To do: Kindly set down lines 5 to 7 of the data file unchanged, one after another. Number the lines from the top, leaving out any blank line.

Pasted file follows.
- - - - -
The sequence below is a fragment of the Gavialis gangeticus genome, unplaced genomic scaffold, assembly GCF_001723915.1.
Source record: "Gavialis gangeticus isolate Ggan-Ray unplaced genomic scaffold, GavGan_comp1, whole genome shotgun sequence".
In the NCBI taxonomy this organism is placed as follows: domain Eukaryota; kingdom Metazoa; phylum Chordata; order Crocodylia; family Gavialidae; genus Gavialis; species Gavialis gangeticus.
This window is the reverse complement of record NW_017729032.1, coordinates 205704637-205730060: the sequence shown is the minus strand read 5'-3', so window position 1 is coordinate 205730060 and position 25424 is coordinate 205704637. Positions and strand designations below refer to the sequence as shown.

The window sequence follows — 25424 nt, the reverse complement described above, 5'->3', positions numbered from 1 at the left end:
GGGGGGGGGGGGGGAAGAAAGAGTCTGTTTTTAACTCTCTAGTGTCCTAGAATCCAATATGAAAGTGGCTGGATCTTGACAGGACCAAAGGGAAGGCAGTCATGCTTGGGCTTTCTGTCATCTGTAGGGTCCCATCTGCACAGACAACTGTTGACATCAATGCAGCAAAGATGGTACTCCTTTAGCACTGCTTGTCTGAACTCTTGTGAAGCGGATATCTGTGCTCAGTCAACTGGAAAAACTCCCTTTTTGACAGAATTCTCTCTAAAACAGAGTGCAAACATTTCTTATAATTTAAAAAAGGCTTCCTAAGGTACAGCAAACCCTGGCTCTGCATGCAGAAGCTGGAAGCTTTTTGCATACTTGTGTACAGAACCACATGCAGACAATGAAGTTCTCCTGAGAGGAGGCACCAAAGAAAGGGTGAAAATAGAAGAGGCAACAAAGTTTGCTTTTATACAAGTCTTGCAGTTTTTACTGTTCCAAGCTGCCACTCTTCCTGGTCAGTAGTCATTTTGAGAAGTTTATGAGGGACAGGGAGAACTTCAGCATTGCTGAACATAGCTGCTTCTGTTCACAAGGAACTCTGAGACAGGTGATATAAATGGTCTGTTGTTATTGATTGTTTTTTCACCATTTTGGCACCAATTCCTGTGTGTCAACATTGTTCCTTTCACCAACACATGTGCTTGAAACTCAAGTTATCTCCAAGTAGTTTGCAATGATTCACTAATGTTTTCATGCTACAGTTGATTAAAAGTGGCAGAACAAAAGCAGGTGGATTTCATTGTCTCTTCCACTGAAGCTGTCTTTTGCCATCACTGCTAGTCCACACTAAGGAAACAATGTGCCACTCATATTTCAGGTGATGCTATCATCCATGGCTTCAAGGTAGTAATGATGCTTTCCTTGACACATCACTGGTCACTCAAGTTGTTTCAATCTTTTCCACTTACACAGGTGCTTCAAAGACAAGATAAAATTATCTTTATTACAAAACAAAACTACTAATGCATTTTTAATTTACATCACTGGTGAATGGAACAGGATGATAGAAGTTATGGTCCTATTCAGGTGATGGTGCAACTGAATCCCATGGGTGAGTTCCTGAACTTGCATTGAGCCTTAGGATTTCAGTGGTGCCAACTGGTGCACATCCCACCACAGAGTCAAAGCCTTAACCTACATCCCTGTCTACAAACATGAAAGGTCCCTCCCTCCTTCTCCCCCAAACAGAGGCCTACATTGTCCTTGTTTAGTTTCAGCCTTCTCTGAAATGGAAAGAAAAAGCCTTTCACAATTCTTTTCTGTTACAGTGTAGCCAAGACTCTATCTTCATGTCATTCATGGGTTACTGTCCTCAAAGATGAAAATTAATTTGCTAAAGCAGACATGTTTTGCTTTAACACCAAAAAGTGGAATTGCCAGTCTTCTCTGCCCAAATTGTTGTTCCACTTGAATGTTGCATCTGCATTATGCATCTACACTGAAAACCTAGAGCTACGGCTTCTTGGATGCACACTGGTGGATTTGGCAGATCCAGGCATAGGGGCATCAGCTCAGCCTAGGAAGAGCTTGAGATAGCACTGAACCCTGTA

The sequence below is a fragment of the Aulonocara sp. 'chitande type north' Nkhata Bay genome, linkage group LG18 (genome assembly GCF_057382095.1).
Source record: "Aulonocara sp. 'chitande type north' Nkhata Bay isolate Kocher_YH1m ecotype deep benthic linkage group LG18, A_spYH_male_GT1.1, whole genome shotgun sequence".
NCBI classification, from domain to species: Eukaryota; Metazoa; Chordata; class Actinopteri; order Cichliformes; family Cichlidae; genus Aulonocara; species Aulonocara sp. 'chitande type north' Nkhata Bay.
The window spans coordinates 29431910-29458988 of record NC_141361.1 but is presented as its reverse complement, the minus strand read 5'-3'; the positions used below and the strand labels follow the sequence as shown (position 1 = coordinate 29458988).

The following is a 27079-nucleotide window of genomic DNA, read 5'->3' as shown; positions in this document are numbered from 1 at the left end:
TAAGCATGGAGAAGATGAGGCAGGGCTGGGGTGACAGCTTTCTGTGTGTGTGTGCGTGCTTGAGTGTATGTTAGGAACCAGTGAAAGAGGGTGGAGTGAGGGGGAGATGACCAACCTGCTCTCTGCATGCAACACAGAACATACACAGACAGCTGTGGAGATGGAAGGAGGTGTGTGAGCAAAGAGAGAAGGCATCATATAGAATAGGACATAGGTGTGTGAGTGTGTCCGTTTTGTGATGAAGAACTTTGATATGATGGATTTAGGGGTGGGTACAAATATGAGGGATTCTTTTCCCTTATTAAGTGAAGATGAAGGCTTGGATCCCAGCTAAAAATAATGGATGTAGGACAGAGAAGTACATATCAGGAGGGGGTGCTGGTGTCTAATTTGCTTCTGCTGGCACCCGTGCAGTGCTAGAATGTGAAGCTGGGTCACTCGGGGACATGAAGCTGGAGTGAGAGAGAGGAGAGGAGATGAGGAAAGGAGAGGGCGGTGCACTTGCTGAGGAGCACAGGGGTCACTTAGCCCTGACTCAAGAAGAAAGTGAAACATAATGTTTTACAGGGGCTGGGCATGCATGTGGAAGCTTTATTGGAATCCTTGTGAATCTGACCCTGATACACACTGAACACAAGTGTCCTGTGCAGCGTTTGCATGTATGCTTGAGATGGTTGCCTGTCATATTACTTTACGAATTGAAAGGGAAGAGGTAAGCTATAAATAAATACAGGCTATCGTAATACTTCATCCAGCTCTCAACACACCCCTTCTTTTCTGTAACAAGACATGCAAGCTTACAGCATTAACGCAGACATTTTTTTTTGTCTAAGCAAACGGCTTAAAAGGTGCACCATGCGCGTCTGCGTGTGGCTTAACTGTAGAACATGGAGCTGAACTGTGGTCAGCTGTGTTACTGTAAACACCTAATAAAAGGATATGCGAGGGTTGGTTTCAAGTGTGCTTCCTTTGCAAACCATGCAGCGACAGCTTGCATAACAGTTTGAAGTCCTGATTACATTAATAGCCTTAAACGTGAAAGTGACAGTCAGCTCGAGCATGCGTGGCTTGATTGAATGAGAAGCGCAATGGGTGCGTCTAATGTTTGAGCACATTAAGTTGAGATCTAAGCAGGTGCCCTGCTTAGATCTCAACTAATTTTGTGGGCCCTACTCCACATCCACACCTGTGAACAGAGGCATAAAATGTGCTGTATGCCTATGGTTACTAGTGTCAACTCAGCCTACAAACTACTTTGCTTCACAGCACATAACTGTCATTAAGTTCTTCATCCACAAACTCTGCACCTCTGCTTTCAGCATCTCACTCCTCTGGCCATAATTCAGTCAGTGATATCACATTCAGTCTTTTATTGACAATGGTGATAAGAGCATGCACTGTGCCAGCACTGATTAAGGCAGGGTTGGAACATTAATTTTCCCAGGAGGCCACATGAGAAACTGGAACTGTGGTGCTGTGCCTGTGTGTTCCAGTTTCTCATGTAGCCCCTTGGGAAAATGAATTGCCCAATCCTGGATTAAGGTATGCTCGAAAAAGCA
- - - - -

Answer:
The window sequence follows — 25424 nt, the reverse complement described above, 5'->3', positions numbered from 1 at the left end:
GGGGGGGGGGGGGGAAGAAAGAGTCTGTTTTTAACTCTCTAGTGTCCTAGAATCCAATATGAAAGTGGCTGGATCTTGACAGGACCAAAGGGAAGGCAGTCATGCTTGGGCTTTCTGTCATCTGTAGGGTCCCATCTGCACAGACAACTGTTGACATCAATGCAGCAAAGATGGTACTCCTTTAGCACTGCTTGTCTGAACTCTTGTGAAGCGGATATCTGTGCTCAGTCAACTGGAAAAACTCCCTTTTTGACAGAATTCTCTCTAAAACAGAGTGCAAACATTTCTTATAATTTAAAAAAGGCTTCCTAAGGTACAGCAAACCCTGGCTCTGCATGCAGAAGCTGGAAGCTTTTTGCATACTTGTGTACAGAACCACATGCAGACAATGAAGTTCTCCTGAGAGGAGGCACCAAAGAAAGGGTGAAAATAGAAGAGGCAACAAAGTTTGCTTTTATACAAGTCTTGCAGTTTTTACTGTTCCAAGCTGCCACTCTTCCTGGTCAGTAGTCATTTTGAGAAGTTTATGAGGGACAGGGAGAACTTCAGCATTGCTGAACATAGCTGCTTCTGTTCACAAGGAACTCTGAGACAGGTGATATAAATGGTCTGTTGTTATTGATTGTTTTTTCACCATTTTGGCACCAATTCCTGTGTGTCAACATTGTTCCTTTCACCAACACATGTGCTTGAAACTCAAGTTATCTCCAAGTAGTTTGCAATGATTCACTAATGTTTTCATGCTACAGTTGATTAAAAGTGGCAGAACAAAAGCAGGTGGATTTCATTGTCTCTTCCACTGAAGCTGTCTTTTGCCATCACTGCTAGTCCACACTAAGGAAACAATGTGCCACTCATATTTCAGGTGATGCTATCATCCATGGCTTCAAGGTAGTAATGATGCTTTCCTTGACACATCACTGGTCACTCAAGTTGTTTCAATCTTTTCCACTTACACAGGTGCTTCAAAGACAAGATAAAATTATCTTTATTACAAAACAAAACTACTAATGCATTTTTAATTTACATCACTGGTGAATGGAACAGGATGATAGAAGTTATGGTCCTATTCAGGTGATGGTGCAACTGAATCCCATGGGTGAGTTCCTGAACTTGCATTGAGCCTTAGGATTTCAGTGGTGCCAACTGGTGCACATCCCACCACAGAGTCAAAGCCTTAACCTACATCCCTGTCTACAAACATGAAAGGTCCCTCCCTCCTTCTCCCCCAAACAGAGGCCTACATTGTCCTTGTTTAGTTTCAGCCTTCTCTGAAATGGAAAGAAAAAGCCTTTCACAATTCTTTTCTGTTACAGTGTAGCCAAGACTCTATCTTCATGTCATTCATGGGTTACTGTCCTCAAAGATGAAAATTAATTTGCTAAAGCAGACATGTTTTGCTTTAACACCAAAAAGTGGAATTGCCAGTCTTCTCTGCCCAAATTGTTGTTCCACTTGAATGTTGCATCTGCATTATGCATCTACACTGAAAACCTAGAGCTACGGCTTCTTGGATGCACACTGGTGGATTTGGCAGATCCAGGCATAGGGGCATCAGCTCAGCCTAGGAAGAGCTTGAGATAGCACTGAACCCTGTA

The sequence below is a fragment of the Aulonocara sp. 'chitande type north' Nkhata Bay genome, linkage group LG18 (genome assembly GCF_057382095.1).